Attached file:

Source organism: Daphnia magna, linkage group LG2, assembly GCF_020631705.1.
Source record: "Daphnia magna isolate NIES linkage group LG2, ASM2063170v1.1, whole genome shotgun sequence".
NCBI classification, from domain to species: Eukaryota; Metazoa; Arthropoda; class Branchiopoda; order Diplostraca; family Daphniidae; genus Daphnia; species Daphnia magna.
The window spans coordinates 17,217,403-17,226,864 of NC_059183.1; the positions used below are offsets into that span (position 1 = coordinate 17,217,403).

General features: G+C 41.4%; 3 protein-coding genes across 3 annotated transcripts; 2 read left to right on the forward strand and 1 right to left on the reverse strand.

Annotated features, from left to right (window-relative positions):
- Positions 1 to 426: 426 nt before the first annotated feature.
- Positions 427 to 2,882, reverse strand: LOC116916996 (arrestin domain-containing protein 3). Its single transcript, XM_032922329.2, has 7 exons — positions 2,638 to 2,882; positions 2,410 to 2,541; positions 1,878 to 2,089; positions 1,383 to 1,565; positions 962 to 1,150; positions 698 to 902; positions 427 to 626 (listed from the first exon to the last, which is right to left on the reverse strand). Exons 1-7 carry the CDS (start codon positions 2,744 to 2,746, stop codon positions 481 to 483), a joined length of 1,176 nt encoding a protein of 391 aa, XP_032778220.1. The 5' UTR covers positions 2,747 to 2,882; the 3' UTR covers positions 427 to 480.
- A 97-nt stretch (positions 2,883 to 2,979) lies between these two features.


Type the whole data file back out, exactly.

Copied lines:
Source organism: Daphnia magna, linkage group LG2, assembly GCF_020631705.1.
Source record: "Daphnia magna isolate NIES linkage group LG2, ASM2063170v1.1, whole genome shotgun sequence".
NCBI classification, from domain to species: Eukaryota; Metazoa; Arthropoda; class Branchiopoda; order Diplostraca; family Daphniidae; genus Daphnia; species Daphnia magna.
The window spans coordinates 17,217,403-17,226,864 of NC_059183.1; the positions used below are offsets into that span (position 1 = coordinate 17,217,403).

General features: G+C 41.4%; 3 protein-coding genes across 3 annotated transcripts; 2 read left to right on the forward strand and 1 right to left on the reverse strand.

Annotated features, from left to right (window-relative positions):
- Positions 1 to 426: 426 nt before the first annotated feature.
- Positions 427 to 2,882, reverse strand: LOC116916996 (arrestin domain-containing protein 3). Its single transcript, XM_032922329.2, has 7 exons — positions 2,638 to 2,882; positions 2,410 to 2,541; positions 1,878 to 2,089; positions 1,383 to 1,565; positions 962 to 1,150; positions 698 to 902; positions 427 to 626 (listed from the first exon to the last, which is right to left on the reverse strand). Exons 1-7 carry the CDS (start codon positions 2,744 to 2,746, stop codon positions 481 to 483), a joined length of 1,176 nt encoding a protein of 391 aa, XP_032778220.1. The 5' UTR covers positions 2,747 to 2,882; the 3' UTR covers positions 427 to 480.
- A 97-nt stretch (positions 2,883 to 2,979) lies between these two features.